The Construction Index
May 1, 2019
Category: Business & Politics
Region: International

SWEDEN — Södra has announced plans for create an additional cross-laminated timber facility in Värö that will bring its production capacity to enough for about 5,000 apartments a year. The new facility will be established at the combined plant in Värö, where Södra’s first CLT facility has already been co-located with the company’s pulp mills and sawmills. “Society’s driving forces for reducing greenhouse gas emissions are strong, and the interest in sustainable construction is growing in the market,” said president and CEO Lars Idermark. “A higher rate of timber construction is playing a key role in the growing bioeconomy.

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Wood, Paper & Green Building

Want to develop in timber? Changes to the National Construction Code makes it easier

By David Rowlinson, Planet Ark
The Urban Developer, Australia
May 1, 2019
Category: Wood, Paper & Green Building
Region: International

AUSTRALIA — The adoption by Australian states and territories of the National Construction Code 2019 will see new changes that allow buildings of all classes to be constructed with timber building systems. The changes for buildings up to 25 metres — typically 8-storeys — marks an exciting opportunity for developers looking at exploring the use of different materials in their projects. In 2016, the NCC moved into a three-year amendment cycle, which signals significant change for residential building practice. …Timber building systems — such as traditional lightweight timber framing, cross laminated timber (CLT), laminated veneer lumber (LVL) and glue laminated timber (glulam) – will be approved for use in a range of new buildings, including retail, aged care accommodation, schools, and hospitals.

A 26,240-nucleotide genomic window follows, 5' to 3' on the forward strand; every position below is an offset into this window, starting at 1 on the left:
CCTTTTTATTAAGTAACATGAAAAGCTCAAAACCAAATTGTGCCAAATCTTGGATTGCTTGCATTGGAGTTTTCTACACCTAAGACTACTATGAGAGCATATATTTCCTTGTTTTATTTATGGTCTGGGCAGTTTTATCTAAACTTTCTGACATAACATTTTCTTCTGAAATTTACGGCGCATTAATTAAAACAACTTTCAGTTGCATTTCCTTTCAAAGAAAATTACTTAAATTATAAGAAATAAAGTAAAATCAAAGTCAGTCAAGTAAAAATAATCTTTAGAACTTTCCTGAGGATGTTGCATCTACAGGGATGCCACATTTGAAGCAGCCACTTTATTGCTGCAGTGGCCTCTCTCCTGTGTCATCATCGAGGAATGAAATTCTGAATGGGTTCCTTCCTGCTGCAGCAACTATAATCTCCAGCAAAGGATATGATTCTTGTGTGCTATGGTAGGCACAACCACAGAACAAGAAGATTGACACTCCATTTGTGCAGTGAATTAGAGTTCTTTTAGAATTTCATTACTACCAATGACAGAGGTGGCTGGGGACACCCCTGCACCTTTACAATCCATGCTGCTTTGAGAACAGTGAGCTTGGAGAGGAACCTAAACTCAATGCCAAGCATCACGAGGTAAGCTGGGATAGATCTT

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Forestry

Deforestation in Canada and Other Fake News

By The Two Sides Team
Two Sides
April 29, 2019
Category: Forestry
Region: Canada

John Mullinder started his journalistic career in New Zealand before emigrating to Canada in the mid-1980s. Over the past 27 years, Mr. Mullinder has led a national environmental council for the country’s paper packaging industry. Frustrated by encounters with people who knew so little about forestry and paper production but had plenty of opinions about killing and saving trees, John was compelled to write a book called, Deforestation in Canada and Other Fake News. “Many people believe that cutting down trees is deforestation and the emotional image they associate with this is an ugly clear cut,” states Mr. Mullinder.  “I debunk these myths with hard facts, well-documented evidence, references and real images of deforestation.” Deforestation is often incorrectly defined and associated with the forestry products industry.

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Vancouver Island’s ancient rainforests are under threat. This artist is making them into magic

By Lise Hosein
CBC News
April 30, 2019
Category: Forestry
Region: Canada, Canada West